Several years ago I wrote a not-so-serious post about the differences between burnout and compassion fatigue. As many people are truly interested in more details about these phenomena, now comes the more serious version.
Tracy C. Wharton, in Social Worker, notes that burnout occurs as a result of stressful job environments. Furthermore, as has been widely reported, burnout has recently been linked to depression, in that the symptoms are often similar.
Compassion fatigue, on the other hand, is a combination of burnout and secondary trauma, a “reaction to dealing with other people’s situations.”
The Compassion Fatigue Awareness Project (CFAP) offers further background:
Leading traumatologist Eric Gentry suggests that people who are attracted to care giving often enter the field already compassion fatigued. A strong identification with helpless, suffering, or traumatized people or animals is possibly the motive. It is common for such people to hail from a tradition of what Gentry labels: other-directed care giving. Simply put, these are people who were taught at an early age to care for the needs of others before caring for their own needs. Authentic, ongoing self-care practices are absent from their lives.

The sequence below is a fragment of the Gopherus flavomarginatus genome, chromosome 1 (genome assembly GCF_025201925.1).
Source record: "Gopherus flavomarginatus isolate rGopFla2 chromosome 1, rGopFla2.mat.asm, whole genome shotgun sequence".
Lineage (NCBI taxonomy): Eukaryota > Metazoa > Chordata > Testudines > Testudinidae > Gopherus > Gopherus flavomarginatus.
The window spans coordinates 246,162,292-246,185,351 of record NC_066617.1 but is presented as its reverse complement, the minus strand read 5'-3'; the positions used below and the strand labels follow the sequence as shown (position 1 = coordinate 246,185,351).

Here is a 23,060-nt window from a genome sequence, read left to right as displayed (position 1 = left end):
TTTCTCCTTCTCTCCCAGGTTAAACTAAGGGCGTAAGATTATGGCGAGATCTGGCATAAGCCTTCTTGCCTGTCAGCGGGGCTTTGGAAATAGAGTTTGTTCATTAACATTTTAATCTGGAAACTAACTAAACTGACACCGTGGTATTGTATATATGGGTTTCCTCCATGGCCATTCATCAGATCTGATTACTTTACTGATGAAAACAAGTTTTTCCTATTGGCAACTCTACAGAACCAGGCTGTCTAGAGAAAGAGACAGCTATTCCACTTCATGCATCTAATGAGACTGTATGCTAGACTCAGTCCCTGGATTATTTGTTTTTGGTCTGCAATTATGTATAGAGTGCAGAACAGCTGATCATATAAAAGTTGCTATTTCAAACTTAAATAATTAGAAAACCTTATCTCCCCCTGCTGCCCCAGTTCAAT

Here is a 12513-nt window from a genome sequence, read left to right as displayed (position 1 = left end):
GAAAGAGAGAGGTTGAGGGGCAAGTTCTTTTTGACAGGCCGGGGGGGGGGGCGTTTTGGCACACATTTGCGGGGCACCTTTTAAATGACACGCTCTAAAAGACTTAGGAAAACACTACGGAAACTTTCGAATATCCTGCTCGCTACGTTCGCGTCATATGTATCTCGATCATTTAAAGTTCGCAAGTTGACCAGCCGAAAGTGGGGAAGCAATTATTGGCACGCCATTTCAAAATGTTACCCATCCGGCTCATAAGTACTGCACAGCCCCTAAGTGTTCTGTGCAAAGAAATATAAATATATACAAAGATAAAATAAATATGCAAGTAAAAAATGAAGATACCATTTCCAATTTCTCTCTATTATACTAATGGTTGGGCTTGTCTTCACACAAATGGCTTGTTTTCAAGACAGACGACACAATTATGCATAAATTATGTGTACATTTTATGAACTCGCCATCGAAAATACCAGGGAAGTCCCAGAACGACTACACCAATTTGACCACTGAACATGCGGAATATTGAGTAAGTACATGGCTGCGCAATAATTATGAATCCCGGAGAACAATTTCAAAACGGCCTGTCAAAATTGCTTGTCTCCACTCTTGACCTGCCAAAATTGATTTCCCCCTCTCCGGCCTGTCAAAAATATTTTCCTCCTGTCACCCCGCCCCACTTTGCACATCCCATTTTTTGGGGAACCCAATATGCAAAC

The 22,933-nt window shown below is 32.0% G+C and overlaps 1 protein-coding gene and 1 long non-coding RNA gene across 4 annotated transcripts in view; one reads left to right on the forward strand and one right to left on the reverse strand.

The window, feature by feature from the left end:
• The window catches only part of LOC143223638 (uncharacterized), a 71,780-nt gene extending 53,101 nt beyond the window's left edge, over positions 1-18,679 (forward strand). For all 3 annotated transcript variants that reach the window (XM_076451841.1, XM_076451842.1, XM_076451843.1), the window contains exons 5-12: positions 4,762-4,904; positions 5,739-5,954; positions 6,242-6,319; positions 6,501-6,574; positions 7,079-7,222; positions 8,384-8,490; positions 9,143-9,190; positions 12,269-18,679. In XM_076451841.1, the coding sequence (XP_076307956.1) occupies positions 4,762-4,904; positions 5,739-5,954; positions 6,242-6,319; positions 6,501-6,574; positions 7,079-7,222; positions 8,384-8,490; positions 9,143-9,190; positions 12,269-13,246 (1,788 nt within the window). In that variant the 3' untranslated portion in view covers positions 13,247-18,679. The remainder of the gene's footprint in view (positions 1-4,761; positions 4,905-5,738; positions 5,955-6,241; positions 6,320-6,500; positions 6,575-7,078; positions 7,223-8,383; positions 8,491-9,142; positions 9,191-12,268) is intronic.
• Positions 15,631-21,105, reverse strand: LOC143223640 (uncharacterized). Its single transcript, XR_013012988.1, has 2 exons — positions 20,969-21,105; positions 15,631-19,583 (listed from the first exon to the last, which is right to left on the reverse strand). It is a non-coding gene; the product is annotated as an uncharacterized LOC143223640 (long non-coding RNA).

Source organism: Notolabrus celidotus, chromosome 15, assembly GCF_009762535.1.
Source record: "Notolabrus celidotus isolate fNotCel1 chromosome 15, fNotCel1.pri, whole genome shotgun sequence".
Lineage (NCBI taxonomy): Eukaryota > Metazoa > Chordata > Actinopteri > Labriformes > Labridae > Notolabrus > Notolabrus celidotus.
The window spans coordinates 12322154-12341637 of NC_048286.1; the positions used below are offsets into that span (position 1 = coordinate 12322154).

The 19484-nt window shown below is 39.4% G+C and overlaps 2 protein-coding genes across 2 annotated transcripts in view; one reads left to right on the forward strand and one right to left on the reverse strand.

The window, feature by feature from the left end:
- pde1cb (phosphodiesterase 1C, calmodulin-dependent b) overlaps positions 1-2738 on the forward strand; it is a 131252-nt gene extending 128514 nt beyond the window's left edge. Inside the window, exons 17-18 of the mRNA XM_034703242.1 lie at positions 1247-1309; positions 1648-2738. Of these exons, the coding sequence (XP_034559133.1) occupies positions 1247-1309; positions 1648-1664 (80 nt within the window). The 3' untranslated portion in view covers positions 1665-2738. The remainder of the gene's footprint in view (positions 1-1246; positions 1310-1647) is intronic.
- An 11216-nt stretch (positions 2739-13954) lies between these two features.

Selected Burnout Resources
The Maslach Burnout Inventory is a tool to be self-administered and used as a guide to determine how much at risk one is for developing burnout. The three aspects it measures are as follows (per Sara Gottfried, MD):
1. emotional exhaustion – deep fatigue and feelings of being emotionally drained and overwhelmed
2. depersonalization – a loss of self and a cynical disregard for the people you serve or live with
3. diminished personal accomplishment – a progressive loss of confidence and competence
The title of Dr. Edy Greenblatt‘s 2009 Restore Yourself: The Antidote for Professional Exhaustion provides a synonym for burnout that the Maslach, as you can see, indicates is a major facet of the condition.
Symptoms of compassion fatigue are listed by the Compassion Fatigue Awareness Project.
In addition to other resources found on the CFAP site, one useful one is a workbook (2014) by Martha Teater and John Ludgate.